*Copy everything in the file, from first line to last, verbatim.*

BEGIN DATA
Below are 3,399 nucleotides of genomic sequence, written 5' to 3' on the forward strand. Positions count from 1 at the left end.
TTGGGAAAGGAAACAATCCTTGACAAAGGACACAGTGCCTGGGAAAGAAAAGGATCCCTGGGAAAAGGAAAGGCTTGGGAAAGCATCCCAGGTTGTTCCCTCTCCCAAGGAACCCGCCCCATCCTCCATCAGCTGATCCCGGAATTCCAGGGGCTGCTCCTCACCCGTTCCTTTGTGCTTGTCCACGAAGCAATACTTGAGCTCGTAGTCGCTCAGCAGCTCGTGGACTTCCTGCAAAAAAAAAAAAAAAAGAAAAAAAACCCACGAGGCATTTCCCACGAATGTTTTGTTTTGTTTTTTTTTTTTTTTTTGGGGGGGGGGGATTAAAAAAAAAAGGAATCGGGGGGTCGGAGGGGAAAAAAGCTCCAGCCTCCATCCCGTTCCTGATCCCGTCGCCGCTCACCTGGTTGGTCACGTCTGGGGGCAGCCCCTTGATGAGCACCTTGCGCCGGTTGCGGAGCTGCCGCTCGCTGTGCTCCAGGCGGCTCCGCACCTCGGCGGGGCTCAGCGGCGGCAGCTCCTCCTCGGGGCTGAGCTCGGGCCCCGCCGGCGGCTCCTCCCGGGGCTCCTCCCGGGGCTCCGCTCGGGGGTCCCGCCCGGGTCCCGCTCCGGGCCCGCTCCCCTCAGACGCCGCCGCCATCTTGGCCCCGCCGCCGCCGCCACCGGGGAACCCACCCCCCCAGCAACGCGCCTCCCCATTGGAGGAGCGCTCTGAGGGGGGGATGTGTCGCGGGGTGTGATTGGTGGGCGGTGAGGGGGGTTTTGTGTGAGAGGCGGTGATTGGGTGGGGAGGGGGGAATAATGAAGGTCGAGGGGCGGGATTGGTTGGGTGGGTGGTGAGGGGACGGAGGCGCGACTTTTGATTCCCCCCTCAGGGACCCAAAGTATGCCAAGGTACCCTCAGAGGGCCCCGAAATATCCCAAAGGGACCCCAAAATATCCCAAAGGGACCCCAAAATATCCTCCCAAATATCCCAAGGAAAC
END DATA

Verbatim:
Below are 3,399 nucleotides of genomic sequence, written 5' to 3' on the forward strand. Positions count from 1 at the left end.
TTGGGAAAGGAAACAATCCTTGACAAAGGACACAGTGCCTGGGAAAGAAAAGGATCCCTGGGAAAAGGAAAGGCTTGGGAAAGCATCCCAGGTTGTTCCCTCTCCCAAGGAACCCGCCCCATCCTCCATCAGCTGATCCCGGAATTCCAGGGGCTGCTCCTCACCCGTTCCTTTGTGCTTGTCCACGAAGCAATACTTGAGCTCGTAGTCGCTCAGCAGCTCGTGGACTTCCTGCAAAAAAAAAAAAAAAAGAAAAAAAACCCACGAGGCATTTCCCACGAATGTTTTGTTTTGTTTTTTTTTTTTTTTTTGGGGGGGGGGGATTAAAAAAAAAAGGAATCGGGGGGTCGGAGGGGAAAAAAGCTCCAGCCTCCATCCCGTTCCTGATCCCGTCGCCGCTCACCTGGTTGGTCACGTCTGGGGGCAGCCCCTTGATGAGCACCTTGCGCCGGTTGCGGAGCTGCCGCTCGCTGTGCTCCAGGCGGCTCCGCACCTCGGCGGGGCTCAGCGGCGGCAGCTCCTCCTCGGGGCTGAGCTCGGGCCCCGCCGGCGGCTCCTCCCGGGGCTCCTCCCGGGGCTCCGCTCGGGGGTCCCGCCCGGGTCCCGCTCCGGGCCCGCTCCCCTCAGACGCCGCCGCCATCTTGGCCCCGCCGCCGCCGCCACCGGGGAACCCACCCCCCCAGCAACGCGCCTCCCCATTGGAGGAGCGCTCTGAGGGGGGGATGTGTCGCGGGGTGTGATTGGTGGGCGGTGAGGGGGGTTTTGTGTGAGAGGCGGTGATTGGGTGGGGAGGGGGGAATAATGAAGGTCGAGGGGCGGGATTGGTTGGGTGGGTGGTGAGGGGACGGAGGCGCGACTTTTGATTCCCCCCTCAGGGACCCAAAGTATGCCAAGGTACCCTCAGAGGGCCCCGAAATATCCCAAAGGGACCCCAAAATATCCCAAAGGGACCCCAAAATATCCTCCCAAATATCCCAAGGAAAC